Friday, April 20, 2018

The Yawn Effect


When I was sixteen, my parents went to dinner at the Red Robin where I worked as a hostess. It was a Friday night and we were slammed, which meant that even with the preferential treatment I was not above administering, they waited in the lobby for over twenty minutes to be seated.

As they did, they said, they noticed something strange. The couple in front of them both yawned, as did members of the family next to them, and several people that walked in after.  Yawns are contagious of course, but this was more like an epidemic.

Just as they were beginning to suspect carbon monoxide poisoning, I called their table. As they stood to follow me they turned, looked past the partition adjacent to which they had been seated, and saw this




It was was an enormous print, framed and hanging just within eyesight of everyone that had been facing them as they waited.  They were so amused, that my mom tracked the picture down and bought a copy for me to hang in my room at home.

She gave it to me with a lesson. This, she told me, is to remind you that you're affected by the people around you, whether you realize it or not.

As I mentioned, I was sixteen at the time, an age when friends can make you or break you. And this wasn't just wise parenting. It was a scientific fact.

Research suggests that others' moods can spread as infectiously as their germs. Psychologists call it emotional contagion, a process by which feelings and emotions transfer from one person to the next, causing them to unconsciously copy one another.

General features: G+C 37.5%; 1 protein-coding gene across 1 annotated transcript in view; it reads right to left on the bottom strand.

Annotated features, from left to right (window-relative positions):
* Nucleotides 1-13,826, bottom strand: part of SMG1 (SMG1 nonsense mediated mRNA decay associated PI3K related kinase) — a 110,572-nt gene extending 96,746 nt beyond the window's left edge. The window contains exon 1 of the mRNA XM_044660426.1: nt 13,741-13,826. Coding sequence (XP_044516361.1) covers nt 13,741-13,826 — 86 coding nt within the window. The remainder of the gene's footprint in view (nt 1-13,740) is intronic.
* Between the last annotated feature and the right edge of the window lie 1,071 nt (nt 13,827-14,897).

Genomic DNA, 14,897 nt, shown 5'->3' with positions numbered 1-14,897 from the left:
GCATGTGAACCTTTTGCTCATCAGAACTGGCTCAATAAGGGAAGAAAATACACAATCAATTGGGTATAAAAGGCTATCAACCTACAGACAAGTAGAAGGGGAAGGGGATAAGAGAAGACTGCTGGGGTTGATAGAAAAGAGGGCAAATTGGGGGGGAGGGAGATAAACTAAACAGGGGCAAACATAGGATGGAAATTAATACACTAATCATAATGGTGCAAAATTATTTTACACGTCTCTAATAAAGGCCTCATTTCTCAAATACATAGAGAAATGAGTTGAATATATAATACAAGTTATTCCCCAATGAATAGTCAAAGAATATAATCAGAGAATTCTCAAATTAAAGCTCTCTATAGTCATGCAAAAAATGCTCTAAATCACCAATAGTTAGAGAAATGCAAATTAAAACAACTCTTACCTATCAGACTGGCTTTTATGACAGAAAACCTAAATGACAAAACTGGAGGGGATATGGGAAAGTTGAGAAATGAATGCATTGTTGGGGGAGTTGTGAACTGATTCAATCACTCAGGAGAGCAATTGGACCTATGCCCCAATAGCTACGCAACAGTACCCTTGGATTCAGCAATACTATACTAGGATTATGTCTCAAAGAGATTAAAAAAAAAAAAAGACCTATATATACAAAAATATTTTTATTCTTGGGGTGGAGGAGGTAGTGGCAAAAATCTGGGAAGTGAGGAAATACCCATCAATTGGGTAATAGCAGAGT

Or, as I've heard it put another way, spend time with bank robbers and pretty soon you'll be driving the getaway car.

We've all felt it. People can inspire you or deplete you. When I spend time with someone whose spirit animal is Eeyore - pessimistic, gloomy, complaining - I notice every dark cloud on the way home.  On the contrary, what a joy are people who are joyful. I have smiled because someone else was smiling, heard laughs that have elicited my own, and caught the bug of other people's infectious enthusiasm, optimism, or capacity to dream big.

This phenomenon also applies to social networks. A 20-year Harvard study concluded that if neighbors within a mile of you see an increase in happiness, you are 25% more likely to see one too. Your tribe matters. I never thought I would get hooked on dirty sodas or wear jandals with socks, but I moved to Utah two years ago and guess what?

For better and worse, I have seen evidence of the yawn effect throughout my life. It's been said that you're the average of the five people you spend the most time with, which means that when I was a teenager, I was the average of Katie D, Amy, Tanita, Jack, Stacey, Jeffrey and Eli (I never was good at math). They were happy, confident, inclusive teenagers with an unwavering sense of right and wrong. To this day I'm grateful for their influence.

When I went away to college and my circle of friends changed, I developed a more competitive nature. After moving to California and enlisting with yet another tribe, I learned to be more laid back. Surrounded by accomplished mothers in DC, I tended more toward self-improvement.

In no other circumstance however, has the yawn effect taken on as much meaning as it has since becoming a mother. When I yawn my kids yawn, proverbially. When I'm unhappy they're unhappy. When I sing along to the radio and point out how beautiful the mountains are, they sing and appreciate mountains. When they step on a Lego and mutter an expletive? Yawn effect.

Twenty-plus years later, the yawning girl is now the screensaver on my phone. She still serves as a reminder of the effect we have on others, though when I look at her these days she doesn't elicit a feeling of caution as much as she does a sense of responsibility.

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